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Flag applied on the vehicles of the Spanish Army in Iraq
Last modified: 2015-08-15 by ivan sache
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Flag applied on the vehicles of the Spanish Army in Iraq - Image by Jorge Hurtado, 14 May 2004
Jorge Hurtado reports in Gaceta de Banderas (May 2004) that the vehicles of the Spanish Army operating in Iraq from July 2003 to May 2004 used a flag-like logo, painted (or maybe it was a decal) on vehicles' sides, doors etc.. The logo consists of a Spanish flag with, instead of the coat of arms, the word "Spain" in black Arabic lettering. This logo has never, as far as I know, been used as an actual flag, either for hoisting or otherwise.
Santiago Dotor, 14 May 2004
Spain in Arabic is Isbaniya, which in Arabic letters would be: Alif (with hamza below) – Sim – Be – Alif – Nun – Ye – Alif, that is, اسبانيا:
Put it all together and it spells Isbaniya, which is about as close to "España" as you can get in Arabic.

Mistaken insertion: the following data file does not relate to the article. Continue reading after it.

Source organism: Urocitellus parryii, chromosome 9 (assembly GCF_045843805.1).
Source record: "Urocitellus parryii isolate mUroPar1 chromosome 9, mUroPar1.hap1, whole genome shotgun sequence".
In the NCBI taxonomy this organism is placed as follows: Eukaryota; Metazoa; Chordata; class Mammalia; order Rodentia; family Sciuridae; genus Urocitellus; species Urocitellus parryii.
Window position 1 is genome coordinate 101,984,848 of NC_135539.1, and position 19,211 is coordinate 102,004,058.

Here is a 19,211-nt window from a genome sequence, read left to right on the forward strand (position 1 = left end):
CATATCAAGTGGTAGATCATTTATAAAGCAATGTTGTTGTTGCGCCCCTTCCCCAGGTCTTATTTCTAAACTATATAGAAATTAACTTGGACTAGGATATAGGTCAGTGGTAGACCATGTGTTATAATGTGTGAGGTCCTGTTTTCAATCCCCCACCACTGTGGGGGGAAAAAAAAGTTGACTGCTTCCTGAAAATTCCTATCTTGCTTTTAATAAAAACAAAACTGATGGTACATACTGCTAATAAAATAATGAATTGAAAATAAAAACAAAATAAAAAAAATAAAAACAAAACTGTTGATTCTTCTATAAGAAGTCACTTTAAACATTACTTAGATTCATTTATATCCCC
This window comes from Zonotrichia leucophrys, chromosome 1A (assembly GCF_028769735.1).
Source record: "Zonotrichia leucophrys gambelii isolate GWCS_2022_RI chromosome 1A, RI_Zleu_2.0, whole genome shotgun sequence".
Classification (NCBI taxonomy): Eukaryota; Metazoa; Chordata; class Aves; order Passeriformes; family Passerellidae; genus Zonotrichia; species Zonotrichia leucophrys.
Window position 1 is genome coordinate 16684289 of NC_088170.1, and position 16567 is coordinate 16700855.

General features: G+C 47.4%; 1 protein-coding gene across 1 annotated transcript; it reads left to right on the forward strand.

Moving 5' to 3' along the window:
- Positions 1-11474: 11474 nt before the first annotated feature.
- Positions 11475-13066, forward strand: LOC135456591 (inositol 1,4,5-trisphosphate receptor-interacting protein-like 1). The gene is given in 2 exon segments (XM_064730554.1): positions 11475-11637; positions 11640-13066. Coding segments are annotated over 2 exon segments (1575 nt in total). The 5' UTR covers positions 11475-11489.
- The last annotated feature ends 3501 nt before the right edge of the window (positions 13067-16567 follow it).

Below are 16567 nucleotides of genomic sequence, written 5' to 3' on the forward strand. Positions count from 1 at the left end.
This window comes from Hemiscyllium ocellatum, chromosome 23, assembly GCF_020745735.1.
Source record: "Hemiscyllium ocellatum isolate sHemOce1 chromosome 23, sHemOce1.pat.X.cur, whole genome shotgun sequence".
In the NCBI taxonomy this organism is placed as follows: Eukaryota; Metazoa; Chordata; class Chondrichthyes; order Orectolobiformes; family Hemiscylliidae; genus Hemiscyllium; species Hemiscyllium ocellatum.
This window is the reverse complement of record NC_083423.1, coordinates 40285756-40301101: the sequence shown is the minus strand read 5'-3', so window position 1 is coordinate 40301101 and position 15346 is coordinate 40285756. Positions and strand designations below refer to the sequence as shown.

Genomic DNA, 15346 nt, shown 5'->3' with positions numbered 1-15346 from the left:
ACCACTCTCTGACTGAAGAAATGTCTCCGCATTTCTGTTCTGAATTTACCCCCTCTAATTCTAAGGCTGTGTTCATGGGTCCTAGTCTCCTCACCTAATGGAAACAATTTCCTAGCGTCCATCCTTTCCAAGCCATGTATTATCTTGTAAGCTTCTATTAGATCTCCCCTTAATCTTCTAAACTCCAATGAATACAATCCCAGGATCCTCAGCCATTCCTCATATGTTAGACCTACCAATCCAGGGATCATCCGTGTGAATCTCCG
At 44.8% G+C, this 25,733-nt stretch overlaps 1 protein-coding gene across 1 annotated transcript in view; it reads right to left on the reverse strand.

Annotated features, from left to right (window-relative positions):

- The vertical stroke standing alone on the right is the alif, the omitted hamza (dot) below which makes it pronounced "i" (that hamza is typically omitted except in formal usage.)
- The first three bumps reading right to left are the letter sim, or "s."
- The next bump with the dot below it is the letter be, or "b."
- The vertical stroke connected to the be is another alif, this time pronounced as a long "a."
- The first bump in the next connected string, with the dot above it, is the letter nun. You can't see it, because it isn't normally written, but there's a short i sound with the nun, which makes this pronounced "ni."
- The next bump to the left, with two dots below it, is the letter ye, pronounced "y."
- The last vertical stroke on the left, connected to the ye, is another alif, or long "a."
Joseph McMillan, 19 May 2004